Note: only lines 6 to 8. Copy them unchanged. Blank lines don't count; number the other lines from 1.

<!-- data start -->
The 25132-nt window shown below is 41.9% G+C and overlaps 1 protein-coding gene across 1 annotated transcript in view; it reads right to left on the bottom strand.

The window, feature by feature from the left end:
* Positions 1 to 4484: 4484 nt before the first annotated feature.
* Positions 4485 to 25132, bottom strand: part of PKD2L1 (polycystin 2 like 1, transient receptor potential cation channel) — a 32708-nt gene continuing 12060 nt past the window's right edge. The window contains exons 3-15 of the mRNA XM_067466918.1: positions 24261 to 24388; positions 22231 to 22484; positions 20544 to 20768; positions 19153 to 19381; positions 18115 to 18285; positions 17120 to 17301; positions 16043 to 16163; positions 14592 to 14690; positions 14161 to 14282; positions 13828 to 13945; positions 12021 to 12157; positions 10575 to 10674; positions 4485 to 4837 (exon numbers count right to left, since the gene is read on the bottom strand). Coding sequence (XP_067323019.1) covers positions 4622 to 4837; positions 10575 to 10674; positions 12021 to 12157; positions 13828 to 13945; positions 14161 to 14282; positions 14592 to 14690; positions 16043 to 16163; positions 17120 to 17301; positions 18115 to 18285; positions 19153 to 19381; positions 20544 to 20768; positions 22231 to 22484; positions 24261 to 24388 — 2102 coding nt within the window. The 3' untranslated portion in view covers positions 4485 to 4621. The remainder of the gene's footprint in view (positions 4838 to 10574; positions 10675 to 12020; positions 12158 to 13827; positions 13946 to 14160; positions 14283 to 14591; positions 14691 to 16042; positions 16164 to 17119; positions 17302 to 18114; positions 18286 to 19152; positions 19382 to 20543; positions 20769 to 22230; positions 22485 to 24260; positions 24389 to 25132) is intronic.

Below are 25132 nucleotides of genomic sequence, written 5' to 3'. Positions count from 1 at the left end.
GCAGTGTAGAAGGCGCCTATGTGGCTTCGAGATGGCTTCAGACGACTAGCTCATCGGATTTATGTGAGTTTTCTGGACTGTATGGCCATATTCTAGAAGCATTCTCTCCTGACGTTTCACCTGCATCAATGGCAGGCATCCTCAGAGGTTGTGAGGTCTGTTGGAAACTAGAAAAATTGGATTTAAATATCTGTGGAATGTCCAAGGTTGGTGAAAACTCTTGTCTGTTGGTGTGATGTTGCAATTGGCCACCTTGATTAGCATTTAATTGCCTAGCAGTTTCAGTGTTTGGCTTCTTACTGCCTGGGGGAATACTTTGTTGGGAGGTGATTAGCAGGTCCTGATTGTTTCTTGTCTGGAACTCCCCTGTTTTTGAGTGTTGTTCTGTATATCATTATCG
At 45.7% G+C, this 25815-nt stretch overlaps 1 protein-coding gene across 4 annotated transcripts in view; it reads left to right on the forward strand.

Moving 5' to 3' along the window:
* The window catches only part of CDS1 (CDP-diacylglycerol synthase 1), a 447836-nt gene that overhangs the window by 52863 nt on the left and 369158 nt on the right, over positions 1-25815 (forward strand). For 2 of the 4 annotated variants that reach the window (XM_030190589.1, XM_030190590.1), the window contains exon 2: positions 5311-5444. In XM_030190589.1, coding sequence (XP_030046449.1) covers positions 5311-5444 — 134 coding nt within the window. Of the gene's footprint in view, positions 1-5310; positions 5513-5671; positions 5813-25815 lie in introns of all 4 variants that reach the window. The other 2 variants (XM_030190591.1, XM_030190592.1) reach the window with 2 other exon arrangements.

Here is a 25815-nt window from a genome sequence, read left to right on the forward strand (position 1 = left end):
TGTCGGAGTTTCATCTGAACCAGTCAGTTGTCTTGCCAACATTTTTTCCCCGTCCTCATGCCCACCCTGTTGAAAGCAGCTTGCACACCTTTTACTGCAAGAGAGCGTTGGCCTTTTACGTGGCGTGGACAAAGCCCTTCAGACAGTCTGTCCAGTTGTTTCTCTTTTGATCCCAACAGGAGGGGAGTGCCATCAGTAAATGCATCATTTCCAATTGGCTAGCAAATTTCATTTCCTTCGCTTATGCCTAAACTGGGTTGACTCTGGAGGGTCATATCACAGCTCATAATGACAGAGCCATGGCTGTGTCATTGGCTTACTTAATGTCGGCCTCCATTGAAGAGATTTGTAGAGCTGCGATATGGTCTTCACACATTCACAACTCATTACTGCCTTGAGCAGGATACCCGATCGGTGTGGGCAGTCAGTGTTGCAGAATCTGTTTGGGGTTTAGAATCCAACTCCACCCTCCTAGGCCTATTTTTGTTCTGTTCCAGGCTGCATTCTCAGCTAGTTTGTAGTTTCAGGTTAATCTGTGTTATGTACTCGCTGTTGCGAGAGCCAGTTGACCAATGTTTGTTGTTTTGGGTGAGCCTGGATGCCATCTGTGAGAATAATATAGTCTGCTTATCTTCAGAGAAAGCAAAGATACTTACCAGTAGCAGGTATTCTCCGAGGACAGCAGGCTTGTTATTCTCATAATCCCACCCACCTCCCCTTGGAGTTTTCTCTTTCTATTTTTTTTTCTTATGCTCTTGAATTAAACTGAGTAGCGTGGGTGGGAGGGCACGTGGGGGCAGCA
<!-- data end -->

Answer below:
GCAGTGTAGAAGGCGCCTATGTGGCTTCGAGATGGCTTCAGACGACTAGCTCATCGGATTTATGTGAGTTTTCTGGACTGTATGGCCATATTCTAGAAGCATTCTCTCCTGACGTTTCACCTGCATCAATGGCAGGCATCCTCAGAGGTTGTGAGGTCTGTTGGAAACTAGAAAAATTGGATTTAAATATCTGTGGAATGTCCAAGGTTGGTGAAAACTCTTGTCTGTTGGTGTGATGTTGCAATTGGCCACCTTGATTAGCATTTAATTGCCTAGCAGTTTCAGTGTTTGGCTTCTTACTGCCTGGGGGAATACTTTGTTGGGAGGTGATTAGCAGGTCCTGATTGTTTCTTGTCTGGAACTCCCCTGTTTTTGAGTGTTGTTCTGTATATCATTATCG
At 45.7% G+C, this 25815-nt stretch overlaps 1 protein-coding gene across 4 annotated transcripts in view; it reads left to right on the forward strand.

Moving 5' to 3' along the window: